council-chooses-exponent-pr-to-promote-olive-oil-in-north-americaMinneapolis-based advertising agency Colle + McVoy and its public relations partner Exponent PR have won the 1.2 million euro ($1.7 million) contract to promote olive oil and olive consumption in the U.S. and Canada in 2011-2012.

The International Olive Council, which will fund and control the campaign, announced the decision today (Wednesday).

An IOC spokesperson said that having reviewed the six applications made last month, its Tenders Evaluation Committee had proposed Exponent PR from three finalists.

The agency’s past work includes campaigns for the North American Olive Oil Association. Tom Lindell, managing director of Exponent, told Olive Oil Times today that his team, pleased to learn of their successful bid, was already preparing to hit the ground running.

The IOC wants to launch its 18-month generic campaign during the National Association for the Specialty Food Trade’s Fancy Food Show, to be held in Washington this summer. Promotional initiatives are expected to focus on the retail level, where research has indicated it is easier to influence buying decisions.

In its tender information, the IOC said that the campaign should emphasize that olive oil and table olives are healthy products that can be used raw or cooked to flavor many kinds of food, not just Mediterranean cuisine. And it wants to educate consumers on value, saying that the general message on the distinctive features of olive oil and table olives “should be aimed at justifying the price of the product.”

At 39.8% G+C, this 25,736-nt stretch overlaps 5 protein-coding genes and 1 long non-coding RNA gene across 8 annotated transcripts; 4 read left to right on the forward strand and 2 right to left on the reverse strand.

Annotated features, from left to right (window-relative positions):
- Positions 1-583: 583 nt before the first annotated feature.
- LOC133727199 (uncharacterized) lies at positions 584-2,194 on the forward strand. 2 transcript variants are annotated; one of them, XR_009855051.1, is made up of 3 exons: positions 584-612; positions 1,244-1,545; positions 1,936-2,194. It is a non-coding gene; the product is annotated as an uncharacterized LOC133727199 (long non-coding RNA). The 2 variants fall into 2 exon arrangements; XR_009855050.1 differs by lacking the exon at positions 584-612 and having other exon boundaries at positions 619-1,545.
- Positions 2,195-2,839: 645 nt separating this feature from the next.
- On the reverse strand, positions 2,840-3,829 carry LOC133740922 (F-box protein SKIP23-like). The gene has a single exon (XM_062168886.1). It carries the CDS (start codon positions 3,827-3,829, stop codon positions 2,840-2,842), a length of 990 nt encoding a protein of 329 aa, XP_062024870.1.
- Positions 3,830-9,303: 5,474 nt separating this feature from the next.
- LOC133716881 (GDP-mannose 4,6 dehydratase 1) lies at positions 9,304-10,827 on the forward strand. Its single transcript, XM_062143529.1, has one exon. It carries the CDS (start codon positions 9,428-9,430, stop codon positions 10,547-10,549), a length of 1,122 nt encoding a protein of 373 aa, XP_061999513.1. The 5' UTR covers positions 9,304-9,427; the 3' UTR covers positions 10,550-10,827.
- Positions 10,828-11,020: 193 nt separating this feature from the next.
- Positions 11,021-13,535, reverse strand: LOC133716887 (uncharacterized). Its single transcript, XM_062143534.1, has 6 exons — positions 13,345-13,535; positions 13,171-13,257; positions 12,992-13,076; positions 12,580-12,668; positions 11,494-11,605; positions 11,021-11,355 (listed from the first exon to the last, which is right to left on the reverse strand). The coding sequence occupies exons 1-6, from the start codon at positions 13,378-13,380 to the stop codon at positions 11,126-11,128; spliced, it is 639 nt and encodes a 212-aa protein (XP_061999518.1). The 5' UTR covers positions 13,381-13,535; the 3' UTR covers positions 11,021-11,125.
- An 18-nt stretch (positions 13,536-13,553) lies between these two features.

After Europe, North America is the world’s biggest consumer of table olives and olive oil. The IOC intends the campaign to focus on securing greater volume purchases from existing consumers there in the short-medium term, and in the longer term to attract new consumers. It expects to see U.S. imports increase significantly over the next 3-5 years.

In other IOC tenders, Deloitte was selected to conduct an 80,000 euro ($115,000) market study in Brazil, ahead of a later promotional campaign there. The IOC wants the resulting report, due October 17, to cover issues including the type of consumers, market supply in the last decade, details of suppliers, analysis of consumer price trends and also of customs duties and technical barriers, and a review of the fraud situation involving olives and olive oil.

This week the IOC also called for tenders for market research on consumption of table olives and olive oil in Australia, Japan and South Korea. Tenders must be submitted no later than July 21 and the successful applicants must submit their research by January 4. The budgets are: Australia:€85 000 ($122 375), Japan €80 000 ($115,176), and South Korea €75 000 ($107,980).

All three studies must address issues such as demand and market supply in the last decade, and consumer types, but the Australian one must also evaluate the country’s likely olive oil and table olive production and export trends in the next 10–15 years, and appraise its export capabilities.

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